We don’t have a problem aggregating content. We know all the main environmental organizations and they know us.
Why did you choose to work with LargeBlue and Espians rather than a more popular video delivery service such as Narrowstep or Brightcove?
green.tv was built in-house by largeblue, which is my video and digital media company and by ESP who we know prior to building green.tv. We wanted to build our technology in-house because we have some exciting ideas about where we want to take broadband TV.
Many web TV sites that feature TV shows and video clips allow their video to be embedded on other websites for increased exposure. Why have you not chosen to do this?
All of our content is available to other users. We have an RSS feed. We recently signed a contract to formalize this with public.tv – the new broadband TV channel for the public sector set up by Nigel Dacre who used to oversee ITN.
Do you have any competitors?
Treehugger in the States is our main competitor. They just launched Treehugger TV. As the environmental area is not exactly rich pickings, it’s not an area that is being particularly targeted by new entrants.
What is your favorite environmental film on green.tv and why?
Store Wars – the organic parody of Star Wars. This was the most watched Flash movie on the internet during 2005. I also really like the latest Greenpeace 4×4 film. It starts off quite subtlely and then becomes much less so.
What do you consider the biggest threat to the environment?
Climate change. We are frying the planet and no one seems to care. I’m personally shiting myself!
How do you intend to reach people who are not concerned about the environment? How do you see the internet helping?
We’re trying to use humor wherever possible. If we can draw an audience in using classic viral video techniques then we’re able to reach a wider audience. A good example is a film largeblue produced for the Environment Agency which was written by and starred the impressionist Alistair McGowan – See it here.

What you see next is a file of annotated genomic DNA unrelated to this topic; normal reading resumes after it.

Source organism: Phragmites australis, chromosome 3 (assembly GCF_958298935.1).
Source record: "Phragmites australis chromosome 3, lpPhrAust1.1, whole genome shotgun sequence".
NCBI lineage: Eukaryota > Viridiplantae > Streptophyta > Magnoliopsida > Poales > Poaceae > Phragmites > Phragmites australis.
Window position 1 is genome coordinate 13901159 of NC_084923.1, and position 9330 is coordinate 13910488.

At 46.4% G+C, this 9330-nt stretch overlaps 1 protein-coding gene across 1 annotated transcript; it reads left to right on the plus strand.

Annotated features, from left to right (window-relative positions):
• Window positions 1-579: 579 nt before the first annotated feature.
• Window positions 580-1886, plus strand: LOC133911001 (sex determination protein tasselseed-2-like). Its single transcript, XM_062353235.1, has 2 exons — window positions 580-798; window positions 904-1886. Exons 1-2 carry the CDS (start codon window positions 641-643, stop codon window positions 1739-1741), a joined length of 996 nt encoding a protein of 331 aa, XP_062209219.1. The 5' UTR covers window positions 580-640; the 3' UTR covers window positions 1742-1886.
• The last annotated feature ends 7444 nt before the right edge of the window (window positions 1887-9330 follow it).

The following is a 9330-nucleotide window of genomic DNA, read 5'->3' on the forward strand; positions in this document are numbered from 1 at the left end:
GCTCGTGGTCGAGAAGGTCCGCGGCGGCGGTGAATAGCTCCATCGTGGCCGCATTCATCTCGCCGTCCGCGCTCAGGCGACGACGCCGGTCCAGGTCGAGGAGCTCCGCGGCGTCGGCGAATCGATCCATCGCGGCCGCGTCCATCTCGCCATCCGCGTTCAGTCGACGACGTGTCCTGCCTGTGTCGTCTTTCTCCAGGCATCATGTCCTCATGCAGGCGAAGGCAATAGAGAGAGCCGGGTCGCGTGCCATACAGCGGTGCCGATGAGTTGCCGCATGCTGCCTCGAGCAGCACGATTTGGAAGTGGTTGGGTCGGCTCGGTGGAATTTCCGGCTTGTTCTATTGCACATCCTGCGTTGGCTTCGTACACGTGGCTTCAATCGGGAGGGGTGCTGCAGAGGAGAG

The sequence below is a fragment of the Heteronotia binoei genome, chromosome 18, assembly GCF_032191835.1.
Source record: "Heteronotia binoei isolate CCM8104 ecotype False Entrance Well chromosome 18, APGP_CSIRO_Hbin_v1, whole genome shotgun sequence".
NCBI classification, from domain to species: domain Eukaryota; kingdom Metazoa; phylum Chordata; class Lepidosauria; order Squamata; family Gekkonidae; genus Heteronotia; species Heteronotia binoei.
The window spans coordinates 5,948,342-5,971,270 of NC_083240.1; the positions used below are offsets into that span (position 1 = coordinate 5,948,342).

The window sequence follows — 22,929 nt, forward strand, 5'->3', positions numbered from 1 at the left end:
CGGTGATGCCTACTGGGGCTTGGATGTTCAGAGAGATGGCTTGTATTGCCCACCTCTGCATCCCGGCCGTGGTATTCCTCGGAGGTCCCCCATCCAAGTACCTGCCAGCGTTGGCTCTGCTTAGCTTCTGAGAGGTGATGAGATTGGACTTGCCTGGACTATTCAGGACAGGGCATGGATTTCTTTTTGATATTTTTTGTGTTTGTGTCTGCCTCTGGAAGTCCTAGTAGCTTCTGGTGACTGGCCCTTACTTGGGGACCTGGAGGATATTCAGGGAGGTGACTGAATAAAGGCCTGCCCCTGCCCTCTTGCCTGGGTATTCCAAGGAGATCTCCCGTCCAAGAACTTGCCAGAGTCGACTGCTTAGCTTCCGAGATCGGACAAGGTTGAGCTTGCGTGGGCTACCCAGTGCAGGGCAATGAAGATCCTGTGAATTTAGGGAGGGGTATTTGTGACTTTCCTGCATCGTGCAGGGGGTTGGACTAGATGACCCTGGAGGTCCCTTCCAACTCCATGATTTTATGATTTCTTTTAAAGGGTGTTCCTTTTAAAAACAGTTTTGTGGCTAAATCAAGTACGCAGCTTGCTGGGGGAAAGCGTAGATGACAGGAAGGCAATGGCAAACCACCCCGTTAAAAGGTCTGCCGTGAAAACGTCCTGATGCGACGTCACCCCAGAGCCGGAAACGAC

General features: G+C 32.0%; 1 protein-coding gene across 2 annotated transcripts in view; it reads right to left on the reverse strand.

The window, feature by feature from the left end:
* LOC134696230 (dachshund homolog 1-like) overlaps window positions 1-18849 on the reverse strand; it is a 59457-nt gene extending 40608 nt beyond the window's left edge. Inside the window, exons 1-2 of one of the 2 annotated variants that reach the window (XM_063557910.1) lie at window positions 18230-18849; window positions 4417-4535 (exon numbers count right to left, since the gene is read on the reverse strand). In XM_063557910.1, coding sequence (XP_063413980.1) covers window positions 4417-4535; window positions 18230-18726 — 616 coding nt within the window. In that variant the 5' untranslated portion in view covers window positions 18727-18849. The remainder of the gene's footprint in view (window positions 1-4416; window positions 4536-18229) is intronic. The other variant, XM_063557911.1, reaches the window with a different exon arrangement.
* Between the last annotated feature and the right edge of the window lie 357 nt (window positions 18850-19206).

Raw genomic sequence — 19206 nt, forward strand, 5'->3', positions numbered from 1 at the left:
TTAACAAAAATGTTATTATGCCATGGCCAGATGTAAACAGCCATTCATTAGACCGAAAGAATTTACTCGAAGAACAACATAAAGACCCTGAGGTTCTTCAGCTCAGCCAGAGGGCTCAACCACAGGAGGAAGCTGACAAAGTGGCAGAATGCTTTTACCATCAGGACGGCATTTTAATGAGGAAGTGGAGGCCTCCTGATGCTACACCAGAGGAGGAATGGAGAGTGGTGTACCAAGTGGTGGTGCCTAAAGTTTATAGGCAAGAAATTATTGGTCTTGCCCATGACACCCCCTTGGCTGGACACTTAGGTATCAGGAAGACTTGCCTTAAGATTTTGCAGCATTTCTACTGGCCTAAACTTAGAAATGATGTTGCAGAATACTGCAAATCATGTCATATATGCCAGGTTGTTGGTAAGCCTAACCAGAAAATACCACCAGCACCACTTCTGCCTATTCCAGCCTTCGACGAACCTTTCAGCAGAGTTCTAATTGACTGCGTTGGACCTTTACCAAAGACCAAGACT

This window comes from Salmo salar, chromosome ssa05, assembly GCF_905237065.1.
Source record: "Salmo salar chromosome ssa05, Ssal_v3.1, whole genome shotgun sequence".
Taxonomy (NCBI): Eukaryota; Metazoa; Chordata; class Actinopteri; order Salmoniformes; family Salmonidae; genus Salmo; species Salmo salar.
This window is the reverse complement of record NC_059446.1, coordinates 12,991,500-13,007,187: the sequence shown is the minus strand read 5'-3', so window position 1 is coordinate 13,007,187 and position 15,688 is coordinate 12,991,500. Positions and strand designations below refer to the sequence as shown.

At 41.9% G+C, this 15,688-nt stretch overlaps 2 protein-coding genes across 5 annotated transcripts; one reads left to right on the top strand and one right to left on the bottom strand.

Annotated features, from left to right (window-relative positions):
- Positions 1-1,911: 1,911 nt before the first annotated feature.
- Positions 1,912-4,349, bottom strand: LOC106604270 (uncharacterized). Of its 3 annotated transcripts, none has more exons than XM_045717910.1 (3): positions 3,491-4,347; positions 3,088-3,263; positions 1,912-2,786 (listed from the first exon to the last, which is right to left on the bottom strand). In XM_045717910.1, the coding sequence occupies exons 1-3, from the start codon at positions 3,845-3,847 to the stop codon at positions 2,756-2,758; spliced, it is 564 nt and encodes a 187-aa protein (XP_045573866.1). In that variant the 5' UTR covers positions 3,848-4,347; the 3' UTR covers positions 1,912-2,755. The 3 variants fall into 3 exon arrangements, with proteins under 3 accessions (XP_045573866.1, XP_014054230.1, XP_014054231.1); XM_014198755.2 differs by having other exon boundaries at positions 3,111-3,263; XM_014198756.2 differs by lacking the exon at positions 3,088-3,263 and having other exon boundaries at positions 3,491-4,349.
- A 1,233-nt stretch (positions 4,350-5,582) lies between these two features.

We’re thinking of a series which will feature green bikini babes teaching people what they can do to help the environment.
We’re about to launch a music channel showing videos with an environmental message. This should reach a wider audience. There’s a great video going up on launch which is a remix of Pink Floyd’s Another Brick in the Wall by Eric Prydz. We’re constantly trying to think of ways of reaching a more mainstream audience. We’re thinking of a series in partnership with either the Sun or the Mirror which will feature green bikini babes teaching people what they can do to help the environment.
What has been the single most exciting moment while launching green.tv?
Launching in March was the best moment. We have the best URL for the job, a great team of people, a really important message and great project partners. The next best thing will be the launch of our world-beating community tools. We’re hoping to really make our audience a central part of the channel and to see lots of great user generated content.